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Commentary: Successful Software Development Is a Collaborative Process

This commentary was posted last week by the California Office of Data and Innovation, which encompasses CalInnovate and CalData.

The following commentary was posted last week by the California Office of Data and Innovation (ODI), which encompasses CalInnovate and CalData. It was written by Megan White, ODI’s communications manager. ODI’s leadership includes Amy Tong, secretary of the California Government Operations Agency, of which ODI is a part; and Joy Bonaguro, the state’s chief data officer.

The Office of Data and Innovation and the California Department of Technology (CDT) won Best IT Collaboration for our combined efforts on the California Design System. We accepted the award at the California Digital Government Summit in Sacramento.*

The Design System is a set of core principles, style guidelines and components that makes it easier for state departments to develop user-friendly websites. Currently, most departments use the State Web Template, which has some older features that can cause issues such as slow load times. CDT’s goal is to replace the Template with the more modern Design System in the near future.

The team created the Design System based on components and practices developed during projects including We also used it to quickly develop several other sites including,, and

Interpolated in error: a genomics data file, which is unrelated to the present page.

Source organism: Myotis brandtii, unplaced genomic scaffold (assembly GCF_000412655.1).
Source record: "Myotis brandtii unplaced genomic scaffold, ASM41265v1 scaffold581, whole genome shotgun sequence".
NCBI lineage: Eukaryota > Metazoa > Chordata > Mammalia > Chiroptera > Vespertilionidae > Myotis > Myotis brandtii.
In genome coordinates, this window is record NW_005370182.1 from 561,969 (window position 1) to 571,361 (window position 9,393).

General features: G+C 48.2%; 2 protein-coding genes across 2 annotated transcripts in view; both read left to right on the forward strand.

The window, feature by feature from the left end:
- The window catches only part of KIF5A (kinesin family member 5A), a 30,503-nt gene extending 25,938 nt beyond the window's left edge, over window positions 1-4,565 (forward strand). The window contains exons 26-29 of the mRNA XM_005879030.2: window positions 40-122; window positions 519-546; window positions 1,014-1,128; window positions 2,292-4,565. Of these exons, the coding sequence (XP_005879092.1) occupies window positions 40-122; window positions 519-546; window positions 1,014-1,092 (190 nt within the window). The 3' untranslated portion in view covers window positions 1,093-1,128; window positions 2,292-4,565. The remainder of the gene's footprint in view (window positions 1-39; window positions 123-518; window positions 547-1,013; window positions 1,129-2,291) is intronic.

The components are lightweight and independent of each other. They’re also customizable and usable in any framework. Each component is also in its own npm package. This means teams can install a component by itself anywhere, saving developers and designers time.

As this open source project enters the next stage, we’ll evaluate everything to make sure it serves Californians. We’re also reviewing the Design System from the state department perspective. We want it to be easy for all departments to use and modify.


Many ODI and CDT team members who worked on the Design System were also part of the project. Alpha’s focus on iterative, user-driven development was a guiding principle in the creation of the Design System.

One example was ensuring the Design System’s components perform well on all devices. This was essential because Californians use a variety of devices to access state websites. Their computers and phones range in age, processing speed and power. We kept this top of mind during the development process.

Building a system from scratch also allowed us to experiment with new approaches and discard older tools. For example, the Design System doesn’t include jQuery or Bootstrap. This makes it more lightweight by default. Anyone using the Design System can leverage these tools in their projects, but you aren’t forced to deliver them to every visitor.


The key to the Design System’s ongoing success is iterative development based on user feedback. CDT uses the Digital Web Services Network (DWSN) to get feedback on the Design System from state departments. We also want to hear from individuals across the state about what they need.

Specifically, we’d love to know:
  • What is your feedback on the latest version?
  • Do you have any feature requests?
  • Are there any features or functionality your team would like to contribute to help mature the Design System?

Since this project is open source, you can contribute. We have integrated code submissions from people outside the government. We even shipped big component refactors based on feedback.

Want to learn more? Check out the Design System website and the open source repository.

*The Digital Government Summits are hosted by Government Technology, Industry Insider — California’s sister publication.